Each of the book's four sections--quick, twist, yeast and pull-apart--has its own stars, such as a recipe for strawberry balsamic muffins or a gorgeous Nutella crunch braid sprinkled with hazelnuts. Some of the time-honored classics--banana bread, Parker House rolls, marbled rye--are here, as are twists on old standbys, such as sweet potato biscuits and pear chai scones. Gorgeously illustrated and packed with tips on key baking techniques like feeding a sourdough starter and rolling out biscuits, Hoffman's collection lives up to its title and subtitle. Tie on an apron and pass the flour, please. --Katie Noah Gibson, blogger at Cakes, Tea and Dreams

Discover: Brian Hart Hoffman's first cookbook assembles a delicious batch of bread recipes, from simple muffins to elaborate twisted loaves.

83Press, $26.95, hardcover, 200p., 9781940772561

Revolutionary Recipes: Groundbreaking Techniques. Compelling Voices. One-of-a-Kind Recipes.

by America's Test Kitchen

Cook's Illustrated is known for innovative techniques and exhaustively tested recipes for popular dishes such as pot roast, chocolate cake, pad thai and soft-cooked eggs. Revolutionary Recipes is a 25th-anniversary cookbook that includes an excellent selection of foundation recipes. Each is introduced by the story of how the author arrived at it, and why alternatives didn't work as well. Advice on tools and selection of ingredients is scattered throughout. The chapter on breakfast foods includes techniques for cooking perfect hash browns, granola and raised waffles. Others cover soups and stews, red meats, chicken and turkey, seafood, vegetarian mains, pasta, rice and grain dishes, vegetable sides, breads and desserts. This could be an excellent first cookbook, or a gift to a seasoned cook still looking for the final word on boiling eggs, poached fish or the best vegetarian chili. --Sara Catterall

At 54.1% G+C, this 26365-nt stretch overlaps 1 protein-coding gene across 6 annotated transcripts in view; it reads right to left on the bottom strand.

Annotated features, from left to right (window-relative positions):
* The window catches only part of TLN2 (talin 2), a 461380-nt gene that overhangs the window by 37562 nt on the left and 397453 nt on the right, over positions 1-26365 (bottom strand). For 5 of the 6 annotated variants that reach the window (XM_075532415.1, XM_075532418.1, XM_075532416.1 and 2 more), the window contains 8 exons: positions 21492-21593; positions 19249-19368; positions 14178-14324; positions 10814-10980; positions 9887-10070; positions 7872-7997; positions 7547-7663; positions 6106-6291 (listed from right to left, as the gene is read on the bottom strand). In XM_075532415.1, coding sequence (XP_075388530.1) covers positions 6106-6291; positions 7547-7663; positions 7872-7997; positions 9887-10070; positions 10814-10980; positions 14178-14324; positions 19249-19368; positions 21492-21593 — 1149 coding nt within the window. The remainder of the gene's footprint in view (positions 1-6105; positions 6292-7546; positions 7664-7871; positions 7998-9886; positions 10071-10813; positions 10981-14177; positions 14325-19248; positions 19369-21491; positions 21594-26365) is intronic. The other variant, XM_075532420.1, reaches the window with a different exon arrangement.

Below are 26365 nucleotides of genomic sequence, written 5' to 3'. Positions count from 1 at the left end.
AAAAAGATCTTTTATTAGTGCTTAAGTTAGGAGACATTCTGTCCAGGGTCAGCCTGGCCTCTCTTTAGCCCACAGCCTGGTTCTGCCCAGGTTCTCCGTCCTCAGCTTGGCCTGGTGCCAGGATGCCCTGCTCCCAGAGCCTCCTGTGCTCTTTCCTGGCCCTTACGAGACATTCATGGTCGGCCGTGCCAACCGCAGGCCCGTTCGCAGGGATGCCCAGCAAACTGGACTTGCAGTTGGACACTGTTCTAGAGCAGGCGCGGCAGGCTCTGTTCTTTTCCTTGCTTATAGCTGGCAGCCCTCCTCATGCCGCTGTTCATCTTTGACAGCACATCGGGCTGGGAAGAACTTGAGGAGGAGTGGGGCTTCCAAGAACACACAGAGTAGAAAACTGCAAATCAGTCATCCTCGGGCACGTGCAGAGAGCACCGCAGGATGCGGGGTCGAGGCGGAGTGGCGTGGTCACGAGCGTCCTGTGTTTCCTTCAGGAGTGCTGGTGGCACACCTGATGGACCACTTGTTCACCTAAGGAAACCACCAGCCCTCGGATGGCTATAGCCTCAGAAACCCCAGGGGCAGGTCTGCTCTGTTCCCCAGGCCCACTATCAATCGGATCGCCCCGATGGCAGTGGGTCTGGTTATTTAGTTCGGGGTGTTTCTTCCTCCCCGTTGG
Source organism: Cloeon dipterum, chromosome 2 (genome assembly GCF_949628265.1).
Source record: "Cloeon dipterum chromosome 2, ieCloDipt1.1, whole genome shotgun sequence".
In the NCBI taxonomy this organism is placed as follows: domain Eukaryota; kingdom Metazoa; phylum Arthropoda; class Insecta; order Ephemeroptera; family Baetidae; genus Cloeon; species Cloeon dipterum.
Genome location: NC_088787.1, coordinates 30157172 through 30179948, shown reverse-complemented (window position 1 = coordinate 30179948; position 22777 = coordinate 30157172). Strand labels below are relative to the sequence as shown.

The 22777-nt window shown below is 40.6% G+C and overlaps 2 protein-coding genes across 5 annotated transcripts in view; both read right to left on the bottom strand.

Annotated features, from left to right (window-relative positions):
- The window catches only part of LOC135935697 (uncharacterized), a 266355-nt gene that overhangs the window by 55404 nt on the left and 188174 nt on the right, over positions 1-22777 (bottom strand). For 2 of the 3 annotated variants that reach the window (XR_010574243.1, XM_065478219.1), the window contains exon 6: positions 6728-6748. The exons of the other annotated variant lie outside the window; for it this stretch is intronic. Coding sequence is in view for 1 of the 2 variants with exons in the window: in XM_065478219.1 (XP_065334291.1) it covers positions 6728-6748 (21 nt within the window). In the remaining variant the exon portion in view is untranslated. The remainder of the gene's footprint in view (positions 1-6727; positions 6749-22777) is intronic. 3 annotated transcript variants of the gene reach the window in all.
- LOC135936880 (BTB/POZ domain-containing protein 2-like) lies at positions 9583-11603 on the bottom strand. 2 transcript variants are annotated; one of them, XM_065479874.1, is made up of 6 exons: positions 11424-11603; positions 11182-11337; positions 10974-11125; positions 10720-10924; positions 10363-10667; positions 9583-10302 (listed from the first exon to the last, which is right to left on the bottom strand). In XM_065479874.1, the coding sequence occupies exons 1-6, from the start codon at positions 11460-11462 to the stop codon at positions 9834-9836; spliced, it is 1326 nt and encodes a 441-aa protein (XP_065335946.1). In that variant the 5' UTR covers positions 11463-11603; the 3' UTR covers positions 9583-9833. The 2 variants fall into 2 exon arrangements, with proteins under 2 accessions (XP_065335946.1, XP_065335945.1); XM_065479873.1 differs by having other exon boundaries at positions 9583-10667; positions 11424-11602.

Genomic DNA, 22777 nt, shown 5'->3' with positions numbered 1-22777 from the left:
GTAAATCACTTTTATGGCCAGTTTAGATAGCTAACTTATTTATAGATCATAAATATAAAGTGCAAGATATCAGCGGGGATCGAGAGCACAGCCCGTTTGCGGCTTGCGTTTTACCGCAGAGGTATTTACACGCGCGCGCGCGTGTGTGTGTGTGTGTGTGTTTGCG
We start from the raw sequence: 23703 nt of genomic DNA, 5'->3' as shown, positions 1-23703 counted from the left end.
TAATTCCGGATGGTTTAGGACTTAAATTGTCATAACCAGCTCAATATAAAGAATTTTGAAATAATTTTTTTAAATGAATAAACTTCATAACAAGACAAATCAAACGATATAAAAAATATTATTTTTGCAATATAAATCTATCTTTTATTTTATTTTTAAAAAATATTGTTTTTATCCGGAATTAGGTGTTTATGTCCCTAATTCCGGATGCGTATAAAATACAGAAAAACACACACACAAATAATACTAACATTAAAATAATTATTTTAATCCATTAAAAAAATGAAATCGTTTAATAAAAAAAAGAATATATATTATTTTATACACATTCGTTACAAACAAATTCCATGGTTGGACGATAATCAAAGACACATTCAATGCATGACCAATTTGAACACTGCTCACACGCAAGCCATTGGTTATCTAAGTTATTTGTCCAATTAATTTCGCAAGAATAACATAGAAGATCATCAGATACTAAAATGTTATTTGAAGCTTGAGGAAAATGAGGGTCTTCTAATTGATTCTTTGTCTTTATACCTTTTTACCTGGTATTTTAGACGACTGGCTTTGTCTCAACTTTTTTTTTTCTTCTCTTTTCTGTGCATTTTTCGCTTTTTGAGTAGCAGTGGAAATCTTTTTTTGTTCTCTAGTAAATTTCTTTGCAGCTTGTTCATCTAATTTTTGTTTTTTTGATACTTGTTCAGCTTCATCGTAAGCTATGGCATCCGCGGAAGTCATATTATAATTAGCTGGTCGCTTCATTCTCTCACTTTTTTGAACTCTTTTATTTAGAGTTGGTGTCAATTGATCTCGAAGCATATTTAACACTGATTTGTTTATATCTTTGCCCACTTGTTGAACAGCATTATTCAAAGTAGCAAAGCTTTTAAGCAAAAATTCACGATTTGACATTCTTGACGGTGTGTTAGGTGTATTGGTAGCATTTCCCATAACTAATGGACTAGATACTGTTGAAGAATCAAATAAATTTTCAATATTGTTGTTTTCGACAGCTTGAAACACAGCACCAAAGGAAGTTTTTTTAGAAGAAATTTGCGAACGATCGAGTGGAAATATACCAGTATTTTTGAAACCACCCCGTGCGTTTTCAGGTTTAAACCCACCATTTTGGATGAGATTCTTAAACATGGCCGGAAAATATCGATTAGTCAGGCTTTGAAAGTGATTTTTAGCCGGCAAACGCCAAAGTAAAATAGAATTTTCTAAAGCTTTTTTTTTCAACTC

Discover: This comprehensive collection boasts the best techniques and recipes for foundational dishes.

Cook's Illustrated, $45, hardcover, 576p., 9781945256479

What to Eat & How to Eat It: 99 Super Ingredients for a Healthy Life

by Renée Elliott

Renée Elliott, founder of the U.K.'s first organic supermarket, Planet Organic, has compiled a nutrition encyclopedia and cookbook, What to Eat & How to Eat It.